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The Free Women of Petersburg

Status and Culture in a Southern Town, 1784-1860

Winner of the Bancroft Prize

Suzanne Lebsock (Author)

Overview | Inside the Book
 

In this book, which has important implications for our vision of the female past, Suzanne Lebsock examines the question, Did the position of women in America deteriorate or improve in the first half of the nineteenth century?

Focusing on Petersburg, Virginia, Professor Lebsock is able to demonstrate and explain how the status of women could change for the better in an antifeminist environment. She weaves the experiences of individual women together with general social trends, to show, for example, how women's lives were changing in response to the economy and the institutions of property ownership and slavery.

By looking at what the Petersburg women did and thought and comparing their behavior with that of men, Lebsock discovers that they placed high value on economic security, on the personal, on the religious, and on the interests of other women. In a society committed to materialism, male dominance, and the maintenance of slavery, their influence was subversive. They operated from an alternative value system, indeed a distinct female culture.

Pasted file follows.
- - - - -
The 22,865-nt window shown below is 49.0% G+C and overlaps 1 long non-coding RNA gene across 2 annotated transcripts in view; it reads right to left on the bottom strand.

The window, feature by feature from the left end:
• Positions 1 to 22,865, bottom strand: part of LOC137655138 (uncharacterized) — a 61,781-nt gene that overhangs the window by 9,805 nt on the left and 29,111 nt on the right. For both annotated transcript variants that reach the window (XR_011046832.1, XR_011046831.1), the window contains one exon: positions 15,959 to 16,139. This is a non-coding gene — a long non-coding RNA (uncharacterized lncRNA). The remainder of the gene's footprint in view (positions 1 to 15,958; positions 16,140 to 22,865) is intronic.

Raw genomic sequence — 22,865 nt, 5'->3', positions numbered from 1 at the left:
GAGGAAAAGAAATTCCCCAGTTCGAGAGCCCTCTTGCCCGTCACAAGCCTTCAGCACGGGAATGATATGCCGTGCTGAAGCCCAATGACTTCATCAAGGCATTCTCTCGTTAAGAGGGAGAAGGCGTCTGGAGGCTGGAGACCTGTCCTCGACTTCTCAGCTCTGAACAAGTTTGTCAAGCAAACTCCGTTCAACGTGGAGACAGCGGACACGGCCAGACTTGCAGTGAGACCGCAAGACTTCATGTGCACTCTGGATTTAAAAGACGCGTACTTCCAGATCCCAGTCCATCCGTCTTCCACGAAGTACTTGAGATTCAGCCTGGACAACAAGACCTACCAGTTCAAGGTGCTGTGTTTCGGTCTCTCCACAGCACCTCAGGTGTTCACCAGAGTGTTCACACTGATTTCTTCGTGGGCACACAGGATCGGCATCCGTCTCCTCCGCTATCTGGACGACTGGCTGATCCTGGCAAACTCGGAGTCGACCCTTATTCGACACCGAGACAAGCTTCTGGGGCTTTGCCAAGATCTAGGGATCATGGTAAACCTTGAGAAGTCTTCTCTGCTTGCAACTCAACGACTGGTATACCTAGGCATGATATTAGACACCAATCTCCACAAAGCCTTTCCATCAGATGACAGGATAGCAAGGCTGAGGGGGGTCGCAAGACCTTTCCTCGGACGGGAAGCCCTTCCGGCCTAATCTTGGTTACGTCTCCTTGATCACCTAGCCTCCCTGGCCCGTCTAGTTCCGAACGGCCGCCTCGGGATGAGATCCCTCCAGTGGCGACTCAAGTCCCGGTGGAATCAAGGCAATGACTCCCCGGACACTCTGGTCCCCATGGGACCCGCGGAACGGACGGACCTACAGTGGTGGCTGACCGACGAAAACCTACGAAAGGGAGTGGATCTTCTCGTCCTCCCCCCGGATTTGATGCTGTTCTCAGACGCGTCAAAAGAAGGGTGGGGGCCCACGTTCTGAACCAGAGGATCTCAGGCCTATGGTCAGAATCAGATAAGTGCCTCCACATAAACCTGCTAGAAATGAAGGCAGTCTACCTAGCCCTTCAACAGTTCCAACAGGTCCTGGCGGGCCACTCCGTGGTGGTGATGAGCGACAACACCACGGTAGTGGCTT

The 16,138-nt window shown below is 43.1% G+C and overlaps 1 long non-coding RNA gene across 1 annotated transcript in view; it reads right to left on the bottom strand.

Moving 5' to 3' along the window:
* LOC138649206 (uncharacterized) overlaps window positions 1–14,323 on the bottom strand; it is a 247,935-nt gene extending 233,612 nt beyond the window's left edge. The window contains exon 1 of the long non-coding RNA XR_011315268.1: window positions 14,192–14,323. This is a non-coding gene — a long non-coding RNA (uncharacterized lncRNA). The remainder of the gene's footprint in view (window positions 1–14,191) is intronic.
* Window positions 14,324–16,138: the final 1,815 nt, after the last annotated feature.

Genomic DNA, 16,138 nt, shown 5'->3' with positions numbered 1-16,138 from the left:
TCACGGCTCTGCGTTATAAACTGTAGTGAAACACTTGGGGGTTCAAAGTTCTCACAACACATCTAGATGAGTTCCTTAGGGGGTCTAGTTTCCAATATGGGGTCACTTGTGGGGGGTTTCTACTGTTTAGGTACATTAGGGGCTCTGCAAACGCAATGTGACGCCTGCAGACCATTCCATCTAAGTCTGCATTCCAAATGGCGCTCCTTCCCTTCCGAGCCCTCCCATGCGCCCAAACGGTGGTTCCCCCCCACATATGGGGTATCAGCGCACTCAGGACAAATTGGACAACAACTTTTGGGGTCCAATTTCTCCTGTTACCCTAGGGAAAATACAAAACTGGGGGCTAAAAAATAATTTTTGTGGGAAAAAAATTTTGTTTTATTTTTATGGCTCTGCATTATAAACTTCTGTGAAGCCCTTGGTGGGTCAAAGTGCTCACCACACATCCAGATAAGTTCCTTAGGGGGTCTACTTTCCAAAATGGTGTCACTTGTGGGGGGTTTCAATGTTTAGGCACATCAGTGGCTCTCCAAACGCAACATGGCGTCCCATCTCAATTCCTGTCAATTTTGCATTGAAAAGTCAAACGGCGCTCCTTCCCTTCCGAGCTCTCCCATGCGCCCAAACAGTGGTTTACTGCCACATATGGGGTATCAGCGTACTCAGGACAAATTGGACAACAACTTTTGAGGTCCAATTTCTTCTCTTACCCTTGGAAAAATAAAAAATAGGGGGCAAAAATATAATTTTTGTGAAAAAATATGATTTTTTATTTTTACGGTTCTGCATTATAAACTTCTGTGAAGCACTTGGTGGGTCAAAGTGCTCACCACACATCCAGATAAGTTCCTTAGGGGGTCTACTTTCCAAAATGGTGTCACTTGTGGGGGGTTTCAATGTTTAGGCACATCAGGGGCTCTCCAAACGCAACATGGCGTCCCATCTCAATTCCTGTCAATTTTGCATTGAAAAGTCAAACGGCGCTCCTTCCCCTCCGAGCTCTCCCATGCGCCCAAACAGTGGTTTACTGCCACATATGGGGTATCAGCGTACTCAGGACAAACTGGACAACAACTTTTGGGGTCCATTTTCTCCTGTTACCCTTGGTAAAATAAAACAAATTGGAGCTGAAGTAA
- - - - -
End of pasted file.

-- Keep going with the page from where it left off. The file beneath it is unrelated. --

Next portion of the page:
Book Details

  • Paperback
  • August 1985
  • ISBN 978-0-393-95264-3
  • 5.5 × 8.2 in / 352 pages
  • Sales Territory: Worldwide

Endorsements & Reviews

“Suzanne Lebsock's careful and precisely crafted study is a major contribution to American women's history. Her comprehensive analysis of one community during a key transitional period sheds new light on such important subjects as women's legal status, their work lives inside and outside the home, and the differing experience of black and white women. Her intelligence and hard work show on every page.” — Mary Beth Norton, Cornell University

“This is one of those rare books which breaks new ground. Southern urban women, black and white, in the antebellum years were different from their plantation counterparts, but Suzanne Lebsock is the first historian to find a way to examine their life experience in illuminating detail.” — Anne Firor Scott, Duke University

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